UPDATED: we've now published our own definitive Palm Pre review
America has gone Palm Pre crazy today, as the much-anticipated iPhone-like handset finally went on sale across the country.
Palm Pre review articles are already popping up on US websites - many of which are slightly less positive than expected.
There's also been some bad news for people wishing to buy the Pre on launch day. Early reports suggest that there are not enough Palm Pre handsets out here to meet demand, with some people leaving Sprint, Walmart and Best Buy stores empty handed.
The wireless Touchstone charger – which enables users to charge the Pre without plugging it in to anything – is said to be an even rarer commodity.
The early sales rush is down to the Pre garnering unprecedented amounts of hype and praise from all-comers, ever since it was announced at CES in January.
Early Palm Pre reviews have been positive - but many people are saying the Pre does not live up to its billing as a genuine iPhone killer.
"We know this won't be the last of the webOS devices, and we know that as Palm improves its products, so will Apple, RIM, Microsoft, Google, and the rest of the smartphone gang. Unfortunately for them, their work just got a little bit tougher."
And Gizmodo says that the Palm Pre's screen is "the best multitouch screen" they've ever seen, but was slightly more reserved when giving its final verdict:
"The Pre," it says, "may have hardware that's worse than the G1/G2, but the whole package—the software and the hardware—isn't bad. It's good. It's different. That's something we can get behind. I can't wait to see what Palm gets dealt in their next hand."
But Wired US questioned the Pre's battery life, stating that in its review that the Pre typically can only manage a day's usage:
"A morning's worth of heavy use may leave the Pre powerless by afternoon. I've been testing the Pre for less than a week, and typically, the battery meter hits the red zone before sunset," its review says.
And the Wall Street Journal said it thinks the Pre is a brilliant phone – but that it still has some improving to do:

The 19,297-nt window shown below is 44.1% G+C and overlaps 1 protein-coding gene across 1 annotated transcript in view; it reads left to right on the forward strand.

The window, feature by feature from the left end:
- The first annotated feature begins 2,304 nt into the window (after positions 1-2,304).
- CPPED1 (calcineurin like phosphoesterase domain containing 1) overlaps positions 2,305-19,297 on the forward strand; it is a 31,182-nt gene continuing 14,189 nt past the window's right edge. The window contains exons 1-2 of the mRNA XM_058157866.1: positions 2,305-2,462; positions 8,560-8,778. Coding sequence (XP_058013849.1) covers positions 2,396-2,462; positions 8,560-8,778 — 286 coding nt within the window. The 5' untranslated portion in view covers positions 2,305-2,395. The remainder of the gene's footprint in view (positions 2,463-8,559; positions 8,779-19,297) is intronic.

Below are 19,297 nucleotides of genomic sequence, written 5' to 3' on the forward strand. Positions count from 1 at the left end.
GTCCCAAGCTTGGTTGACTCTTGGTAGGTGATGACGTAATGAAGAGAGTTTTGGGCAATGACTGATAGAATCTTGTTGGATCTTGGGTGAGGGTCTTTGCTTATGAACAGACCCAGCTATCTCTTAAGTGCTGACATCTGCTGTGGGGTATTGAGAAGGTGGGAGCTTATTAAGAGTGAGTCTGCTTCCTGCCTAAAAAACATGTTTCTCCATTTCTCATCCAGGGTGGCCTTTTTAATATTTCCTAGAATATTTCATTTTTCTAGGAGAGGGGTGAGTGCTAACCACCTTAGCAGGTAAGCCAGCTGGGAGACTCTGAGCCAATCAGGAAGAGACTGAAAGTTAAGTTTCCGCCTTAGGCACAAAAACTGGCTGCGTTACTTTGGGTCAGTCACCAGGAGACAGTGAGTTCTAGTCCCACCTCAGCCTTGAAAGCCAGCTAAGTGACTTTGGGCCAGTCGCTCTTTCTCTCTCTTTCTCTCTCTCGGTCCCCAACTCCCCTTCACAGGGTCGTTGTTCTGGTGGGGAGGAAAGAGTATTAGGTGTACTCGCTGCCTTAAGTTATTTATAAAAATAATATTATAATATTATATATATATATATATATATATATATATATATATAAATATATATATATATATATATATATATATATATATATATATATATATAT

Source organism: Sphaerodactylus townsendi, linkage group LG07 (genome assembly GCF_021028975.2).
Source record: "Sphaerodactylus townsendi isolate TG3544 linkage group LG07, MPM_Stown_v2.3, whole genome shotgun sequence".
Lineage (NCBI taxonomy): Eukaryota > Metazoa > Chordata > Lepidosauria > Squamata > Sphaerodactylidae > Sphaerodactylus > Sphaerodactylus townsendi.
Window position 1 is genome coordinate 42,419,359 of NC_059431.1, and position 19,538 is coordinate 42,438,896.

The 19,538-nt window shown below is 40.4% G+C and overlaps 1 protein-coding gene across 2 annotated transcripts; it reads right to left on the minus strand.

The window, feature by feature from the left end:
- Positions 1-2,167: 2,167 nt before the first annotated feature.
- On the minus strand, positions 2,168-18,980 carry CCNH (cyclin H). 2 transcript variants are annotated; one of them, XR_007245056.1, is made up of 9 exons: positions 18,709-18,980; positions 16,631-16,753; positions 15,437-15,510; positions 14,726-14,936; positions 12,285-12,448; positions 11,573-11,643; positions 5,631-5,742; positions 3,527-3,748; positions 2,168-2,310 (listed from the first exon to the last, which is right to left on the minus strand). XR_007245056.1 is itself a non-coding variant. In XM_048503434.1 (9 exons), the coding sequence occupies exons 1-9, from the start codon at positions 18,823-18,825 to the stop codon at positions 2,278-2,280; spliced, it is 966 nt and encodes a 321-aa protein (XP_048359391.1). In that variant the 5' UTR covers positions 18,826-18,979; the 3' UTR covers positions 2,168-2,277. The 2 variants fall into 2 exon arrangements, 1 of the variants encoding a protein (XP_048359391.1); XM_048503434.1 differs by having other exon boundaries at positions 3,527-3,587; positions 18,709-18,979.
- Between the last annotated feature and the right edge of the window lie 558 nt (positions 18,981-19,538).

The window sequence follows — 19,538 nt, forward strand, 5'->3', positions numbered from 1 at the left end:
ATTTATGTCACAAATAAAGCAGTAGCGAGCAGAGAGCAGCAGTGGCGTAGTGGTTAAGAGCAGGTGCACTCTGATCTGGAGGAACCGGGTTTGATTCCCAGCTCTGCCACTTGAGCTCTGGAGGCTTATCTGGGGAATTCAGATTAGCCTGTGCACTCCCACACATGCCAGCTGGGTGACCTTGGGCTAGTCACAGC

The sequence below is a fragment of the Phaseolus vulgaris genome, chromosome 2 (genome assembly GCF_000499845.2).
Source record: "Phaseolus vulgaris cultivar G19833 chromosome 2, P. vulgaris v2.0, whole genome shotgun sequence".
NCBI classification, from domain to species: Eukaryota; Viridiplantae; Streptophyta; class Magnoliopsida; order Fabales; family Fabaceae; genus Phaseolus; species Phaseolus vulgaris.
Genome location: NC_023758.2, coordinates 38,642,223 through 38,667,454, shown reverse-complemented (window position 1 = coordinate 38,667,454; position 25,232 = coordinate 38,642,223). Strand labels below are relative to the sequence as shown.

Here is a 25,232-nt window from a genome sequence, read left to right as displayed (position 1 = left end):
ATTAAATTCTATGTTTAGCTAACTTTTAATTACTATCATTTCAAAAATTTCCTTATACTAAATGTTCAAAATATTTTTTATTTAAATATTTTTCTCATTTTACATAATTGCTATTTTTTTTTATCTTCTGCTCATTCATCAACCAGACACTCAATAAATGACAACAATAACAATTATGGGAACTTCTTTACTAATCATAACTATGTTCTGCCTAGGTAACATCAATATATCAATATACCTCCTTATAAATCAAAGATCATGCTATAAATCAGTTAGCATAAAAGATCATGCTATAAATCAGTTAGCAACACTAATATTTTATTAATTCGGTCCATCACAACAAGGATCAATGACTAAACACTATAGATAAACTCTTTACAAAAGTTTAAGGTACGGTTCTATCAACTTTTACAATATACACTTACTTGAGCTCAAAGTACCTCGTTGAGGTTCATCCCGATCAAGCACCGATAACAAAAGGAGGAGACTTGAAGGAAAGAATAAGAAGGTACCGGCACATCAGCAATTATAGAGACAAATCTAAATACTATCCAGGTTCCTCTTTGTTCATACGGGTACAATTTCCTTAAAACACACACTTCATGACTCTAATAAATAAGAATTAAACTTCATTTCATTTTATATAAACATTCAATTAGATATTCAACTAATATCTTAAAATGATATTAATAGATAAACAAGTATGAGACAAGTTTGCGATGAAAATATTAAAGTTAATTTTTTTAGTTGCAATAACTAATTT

"All in all, I believe the Pre is a smart, sophisticated product that will have particular appeal for those who want a physical keyboard. It is thoughtfully designed, works well and could give the iPhone and BlackBerry strong competition -- but only if it fixes its app store and can attract third-party developers."
The New York Times Palm Pre review meanwhile, was similarly sceptical, saying that while the Pre is a promising handset, it's still no iPhone killer:
"The Pre will be a hit, but the iPhone isn't going away. First of all, Apple's lead of 20 million phones will only grow when the new iPhone 3.0 software (and, presumably, a third iPhone model) come out shortly.
"[It also] has its annoyances. Opening certain programs can be very slow — sometimes eight or nine seconds — and there's no progress bar or hourglass to let you know that it's still working."
And the tech-experts at CNET US give the Pre 3.5 stars out of 5, citing performance niggles as the main reason for a disappointing score:
"Despite some missing features and performance issues that make it less than ideal for on-the-go professionals, the Palm Pre offers gadget lovers and consumers well-integrated features and unparalled multitasking capabilities. The hardware could be better, but more importantly, Palm has developed a solid OS that not only rivals the competition but also sets a new standard in the way smartphones handle tasks and manage information."
And finally, USA Today says that the Pre could pilot Palm to smartphone glory:
"The first Palm Pre will certainly give the iPhone and other rivals a run for their money. To be sure, there are areas where it could improve: Bring on the apps.
"But Palm has delivered a device that will keep it in the game and give it a chance to star in it."
TechRadar will publish its own in-depth review soon.
Read more Palm Pre stories on TechRadar: